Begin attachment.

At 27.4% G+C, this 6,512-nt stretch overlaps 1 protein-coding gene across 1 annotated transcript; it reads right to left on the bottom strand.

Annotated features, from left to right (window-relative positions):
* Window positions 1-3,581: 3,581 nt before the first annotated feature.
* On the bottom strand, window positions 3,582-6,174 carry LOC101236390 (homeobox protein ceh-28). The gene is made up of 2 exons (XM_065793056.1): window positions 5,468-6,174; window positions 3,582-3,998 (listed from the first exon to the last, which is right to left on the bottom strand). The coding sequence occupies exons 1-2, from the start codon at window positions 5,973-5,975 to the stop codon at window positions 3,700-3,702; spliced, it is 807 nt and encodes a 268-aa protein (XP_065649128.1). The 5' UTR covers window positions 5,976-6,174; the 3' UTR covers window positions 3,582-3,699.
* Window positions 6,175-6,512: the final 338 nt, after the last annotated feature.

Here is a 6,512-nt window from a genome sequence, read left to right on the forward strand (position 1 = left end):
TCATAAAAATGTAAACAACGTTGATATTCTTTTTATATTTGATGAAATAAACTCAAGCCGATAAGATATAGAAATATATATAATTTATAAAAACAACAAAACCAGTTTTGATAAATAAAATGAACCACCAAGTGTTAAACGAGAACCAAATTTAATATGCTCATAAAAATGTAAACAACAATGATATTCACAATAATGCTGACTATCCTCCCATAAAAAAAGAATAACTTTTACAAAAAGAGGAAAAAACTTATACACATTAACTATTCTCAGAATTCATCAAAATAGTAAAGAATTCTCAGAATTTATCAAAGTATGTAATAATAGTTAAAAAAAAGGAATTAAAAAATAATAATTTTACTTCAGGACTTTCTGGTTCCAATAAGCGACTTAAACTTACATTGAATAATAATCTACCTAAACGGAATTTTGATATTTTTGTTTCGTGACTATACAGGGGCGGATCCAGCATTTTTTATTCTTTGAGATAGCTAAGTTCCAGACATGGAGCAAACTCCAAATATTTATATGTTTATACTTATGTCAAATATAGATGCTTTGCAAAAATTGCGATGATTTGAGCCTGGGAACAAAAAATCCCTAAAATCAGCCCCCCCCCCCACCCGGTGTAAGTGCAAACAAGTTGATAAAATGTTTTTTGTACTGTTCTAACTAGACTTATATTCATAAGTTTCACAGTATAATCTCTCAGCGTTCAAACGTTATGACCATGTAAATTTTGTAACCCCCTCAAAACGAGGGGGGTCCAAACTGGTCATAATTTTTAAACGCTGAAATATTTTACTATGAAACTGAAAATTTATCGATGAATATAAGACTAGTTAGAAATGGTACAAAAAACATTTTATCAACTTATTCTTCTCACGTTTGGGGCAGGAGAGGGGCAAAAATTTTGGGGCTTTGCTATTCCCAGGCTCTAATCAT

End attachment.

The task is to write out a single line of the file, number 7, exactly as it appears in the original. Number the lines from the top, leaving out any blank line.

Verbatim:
TCATAAAAATGTAAACAACGTTGATATTCTTTTTATATTTGATGAAATAAACTCAAGCCGATAAGATATAGAAATATATATAATTTATAAAAACAACAAAACCAGTTTTGATAAATAAAATGAACCACCAAGTGTTAAACGAGAACCAAATTTAATATGCTCATAAAAATGTAAACAACAATGATATTCACAATAATGCTGACTATCCTCCCATAAAAAAAGAATAACTTTTACAAAAAGAGGAAAAAACTTATACACATTAACTATTCTCAGAATTCATCAAAATAGTAAAGAATTCTCAGAATTTATCAAAGTATGTAATAATAGTTAAAAAAAAGGAATTAAAAAATAATAATTTTACTTCAGGACTTTCTGGTTCCAATAAGCGACTTAAACTTACATTGAATAATAATCTACCTAAACGGAATTTTGATATTTTTGTTTCGTGACTATACAGGGGCGGATCCAGCATTTTTTATTCTTTGAGATAGCTAAGTTCCAGACATGGAGCAAACTCCAAATATTTATATGTTTATACTTATGTCAAATATAGATGCTTTGCAAAAATTGCGATGATTTGAGCCTGGGAACAAAAAATCCCTAAAATCAGCCCCCCCCCCCACCCGGTGTAAGTGCAAACAAGTTGATAAAATGTTTTTTGTACTGTTCTAACTAGACTTATATTCATAAGTTTCACAGTATAATCTCTCAGCGTTCAAACGTTATGACCATGTAAATTTTGTAACCCCCTCAAAACGAGGGGGGTCCAAACTGGTCATAATTTTTAAACGCTGAAATATTTTACTATGAAACTGAAAATTTATCGATGAATATAAGACTAGTTAGAAATGGTACAAAAAACATTTTATCAACTTATTCTTCTCACGTTTGGGGCAGGAGAGGGGCAAAAATTTTGGGGCTTTGCTATTCCCAGGCTCTAATCAT